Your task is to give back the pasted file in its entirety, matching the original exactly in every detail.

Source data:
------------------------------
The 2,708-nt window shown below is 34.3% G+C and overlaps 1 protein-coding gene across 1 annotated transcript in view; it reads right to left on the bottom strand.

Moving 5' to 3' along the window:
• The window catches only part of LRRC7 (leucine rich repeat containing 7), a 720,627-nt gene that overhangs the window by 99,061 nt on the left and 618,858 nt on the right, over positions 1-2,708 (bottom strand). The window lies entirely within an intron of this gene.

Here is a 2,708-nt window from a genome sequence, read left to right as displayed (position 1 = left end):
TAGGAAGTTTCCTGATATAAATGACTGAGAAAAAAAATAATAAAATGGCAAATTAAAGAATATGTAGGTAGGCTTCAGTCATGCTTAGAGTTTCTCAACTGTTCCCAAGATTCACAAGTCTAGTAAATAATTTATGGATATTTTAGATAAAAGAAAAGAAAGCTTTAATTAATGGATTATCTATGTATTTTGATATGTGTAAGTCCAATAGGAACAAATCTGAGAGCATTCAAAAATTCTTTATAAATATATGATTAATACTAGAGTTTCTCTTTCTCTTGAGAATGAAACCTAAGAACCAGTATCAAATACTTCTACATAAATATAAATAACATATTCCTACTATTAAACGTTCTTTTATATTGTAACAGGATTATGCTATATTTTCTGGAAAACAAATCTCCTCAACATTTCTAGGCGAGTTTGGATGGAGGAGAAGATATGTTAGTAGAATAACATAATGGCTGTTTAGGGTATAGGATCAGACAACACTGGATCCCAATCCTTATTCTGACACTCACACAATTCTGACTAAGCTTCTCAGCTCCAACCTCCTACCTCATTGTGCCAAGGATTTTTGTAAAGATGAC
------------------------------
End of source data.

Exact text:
The 2,708-nt window shown below is 34.3% G+C and overlaps 1 protein-coding gene across 1 annotated transcript in view; it reads right to left on the bottom strand.

Moving 5' to 3' along the window:
• The window catches only part of LRRC7 (leucine rich repeat containing 7), a 720,627-nt gene that overhangs the window by 99,061 nt on the left and 618,858 nt on the right, over positions 1-2,708 (bottom strand). The window lies entirely within an intron of this gene.

Here is a 2,708-nt window from a genome sequence, read left to right as displayed (position 1 = left end):
TAGGAAGTTTCCTGATATAAATGACTGAGAAAAAAAATAATAAAATGGCAAATTAAAGAATATGTAGGTAGGCTTCAGTCATGCTTAGAGTTTCTCAACTGTTCCCAAGATTCACAAGTCTAGTAAATAATTTATGGATATTTTAGATAAAAGAAAAGAAAGCTTTAATTAATGGATTATCTATGTATTTTGATATGTGTAAGTCCAATAGGAACAAATCTGAGAGCATTCAAAAATTCTTTATAAATATATGATTAATACTAGAGTTTCTCTTTCTCTTGAGAATGAAACCTAAGAACCAGTATCAAATACTTCTACATAAATATAAATAACATATTCCTACTATTAAACGTTCTTTTATATTGTAACAGGATTATGCTATATTTTCTGGAAAACAAATCTCCTCAACATTTCTAGGCGAGTTTGGATGGAGGAGAAGATATGTTAGTAGAATAACATAATGGCTGTTTAGGGTATAGGATCAGACAACACTGGATCCCAATCCTTATTCTGACACTCACACAATTCTGACTAAGCTTCTCAGCTCCAACCTCCTACCTCATTGTGCCAAGGATTTTTGTAAAGATGAC